According to another aspect of the invention, a method for heating and optically interrogating a reaction mixture comprises the steps of: (a) storing in at least one memory a pulse length value indicating a duration of a power pulse to be supplied to a heating device to heat the reaction mixture to a desired setpoint temperature and a pulse intensity value indicating an intensity of the power pulse to be supplied to the heating device; (b) sending a control signal instructing a power regulator to provide the power pulse to the heating device at the intensity and for the duration indicated by the pulse intensity value and the pulse length value, respectively; (c) receiving temperature signals from a sensor indicating measured temperatures of the heating device; (d) terminating the power pulse when the measured temperature of the heating device reaches a threshold value or when the duration of time indicated by the pulse length value has elapsed; (e) adjusting the pulse length value or the pulse intensity value stored in the memory in dependence upon the difference between the setpoint temperature and the measured temperature of the heating device after the power pulse is completed; (f) generating optical data regarding the reaction mixture; and (g) processing the optical data and adjusting at least one optical detection parameter.

According to another aspect of the invention, a method for thermally controlling a plurality of reaction mixtures contained in a plurality of reaction vessels comprises the steps of: (a) placing the reaction vessels into a corresponding plurality of heat-exchanging modules, wherein each of the modules comprises at least one heating device for heating one of the vessels and at least one temperature sensor for measuring the temperature of the heating device; (b) for each of the heat-exchanging modules, storing in at least one memory a pulse length value indicating a duration of a power pulse to be supplied to the heating device of the module to heat the heating device to a desired setpoint temperature and a pulse intensity value indicating an intensity of the power pulse to be supplied to the heating device; (c) independently controlling each heat-exchanging module to heat the reaction mixture contained therein by: (1) sending a control signal instructing a power regulator to provide the power pulse to the heating device at the intensity and for the duration indicated by the pulse intensity value and the pulse length value, respectively, stored for the module; (2) receiving temperature signals from the sensor indicating measured temperatures of the heating device; (3) terminating the power pulse when the measured temperature of the heating device reaches a threshold value or when the duration of time indicated by the pulse length value has elapsed; and (4) adjusting the pulse length value or the pulse intensity value stored in the memory in dependence upon the difference between the setpoint temperature and the measured temperature of the heating device after the power pulse is completed.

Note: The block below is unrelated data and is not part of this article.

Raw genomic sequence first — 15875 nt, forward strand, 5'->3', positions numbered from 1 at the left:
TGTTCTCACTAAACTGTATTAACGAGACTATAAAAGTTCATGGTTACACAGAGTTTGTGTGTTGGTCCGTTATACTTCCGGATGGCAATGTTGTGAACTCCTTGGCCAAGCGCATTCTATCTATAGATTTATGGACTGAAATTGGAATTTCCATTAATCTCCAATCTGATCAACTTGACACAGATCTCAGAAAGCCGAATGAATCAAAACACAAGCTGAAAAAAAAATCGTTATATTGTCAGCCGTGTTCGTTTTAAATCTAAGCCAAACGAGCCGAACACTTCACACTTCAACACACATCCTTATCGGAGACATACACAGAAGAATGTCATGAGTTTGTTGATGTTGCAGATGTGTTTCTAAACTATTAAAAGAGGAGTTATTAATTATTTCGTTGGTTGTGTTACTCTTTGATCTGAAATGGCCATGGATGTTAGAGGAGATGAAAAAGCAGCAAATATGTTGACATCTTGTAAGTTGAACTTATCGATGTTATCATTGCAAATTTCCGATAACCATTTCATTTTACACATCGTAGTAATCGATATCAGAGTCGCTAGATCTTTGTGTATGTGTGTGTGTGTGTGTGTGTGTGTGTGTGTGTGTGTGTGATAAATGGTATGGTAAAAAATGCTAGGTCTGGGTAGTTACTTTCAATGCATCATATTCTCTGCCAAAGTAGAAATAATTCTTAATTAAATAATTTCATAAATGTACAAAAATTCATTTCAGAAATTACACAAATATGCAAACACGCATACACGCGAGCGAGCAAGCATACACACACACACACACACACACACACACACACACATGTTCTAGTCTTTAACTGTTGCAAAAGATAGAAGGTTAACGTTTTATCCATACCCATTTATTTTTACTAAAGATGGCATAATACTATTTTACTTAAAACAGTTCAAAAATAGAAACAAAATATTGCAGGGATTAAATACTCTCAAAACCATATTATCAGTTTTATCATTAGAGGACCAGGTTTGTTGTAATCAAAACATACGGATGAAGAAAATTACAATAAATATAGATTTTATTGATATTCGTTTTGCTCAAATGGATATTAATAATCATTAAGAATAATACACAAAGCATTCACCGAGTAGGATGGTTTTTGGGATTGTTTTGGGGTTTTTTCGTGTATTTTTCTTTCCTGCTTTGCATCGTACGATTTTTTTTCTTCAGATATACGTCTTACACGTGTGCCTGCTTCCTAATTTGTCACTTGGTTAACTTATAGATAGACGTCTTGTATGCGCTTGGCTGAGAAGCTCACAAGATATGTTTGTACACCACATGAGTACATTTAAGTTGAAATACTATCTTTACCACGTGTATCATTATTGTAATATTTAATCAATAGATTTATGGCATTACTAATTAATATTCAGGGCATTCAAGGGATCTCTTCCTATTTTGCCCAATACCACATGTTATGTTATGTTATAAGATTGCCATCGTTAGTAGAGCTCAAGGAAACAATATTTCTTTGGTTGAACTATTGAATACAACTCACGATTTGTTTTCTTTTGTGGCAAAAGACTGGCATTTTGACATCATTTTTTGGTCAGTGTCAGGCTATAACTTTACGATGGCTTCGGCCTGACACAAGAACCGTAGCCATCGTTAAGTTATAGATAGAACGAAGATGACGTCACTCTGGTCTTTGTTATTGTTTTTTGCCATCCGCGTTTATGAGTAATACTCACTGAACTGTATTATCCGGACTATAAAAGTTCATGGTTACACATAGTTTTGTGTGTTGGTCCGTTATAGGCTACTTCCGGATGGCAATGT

BRIEF DESCRIPTION OF THE DRAWINGS

FIG. 1 shows a partially exploded, perspective view of a reaction vessel in which two of the reaction chamber walls are removed to show the interior of the chamber.

FIG. 2 is a front view of the vessel of FIG. 1.

FIG. 3 is a side view of the vessel of FIG. 1 inserted in a thermal sleeve formed by opposing plates.

FIG. 4 is a schematic, side view of a heat-exchanging module according to the present invention having a thermal sleeve, optics assemblies coupled to circuit boards, and a cooling system. A reaction vessel is inserted in the thermal sleeve.

FIG. 5 is a perspective view of a multi-site reactor system having dynamic, independent, computer-implemented control of each reaction site.

FIG. 6 is a schematic, block diagram of another multi-site reaction system according to the present invention comprising multiple thermal cycling instruments daisy-chained to a computer.

FIG. 7 is a schematic, block diagram of a base instrument of the system of FIG. 5.

FIG. 8 is a schematic, block diagram of the heat-exchanging module of FIG. 4.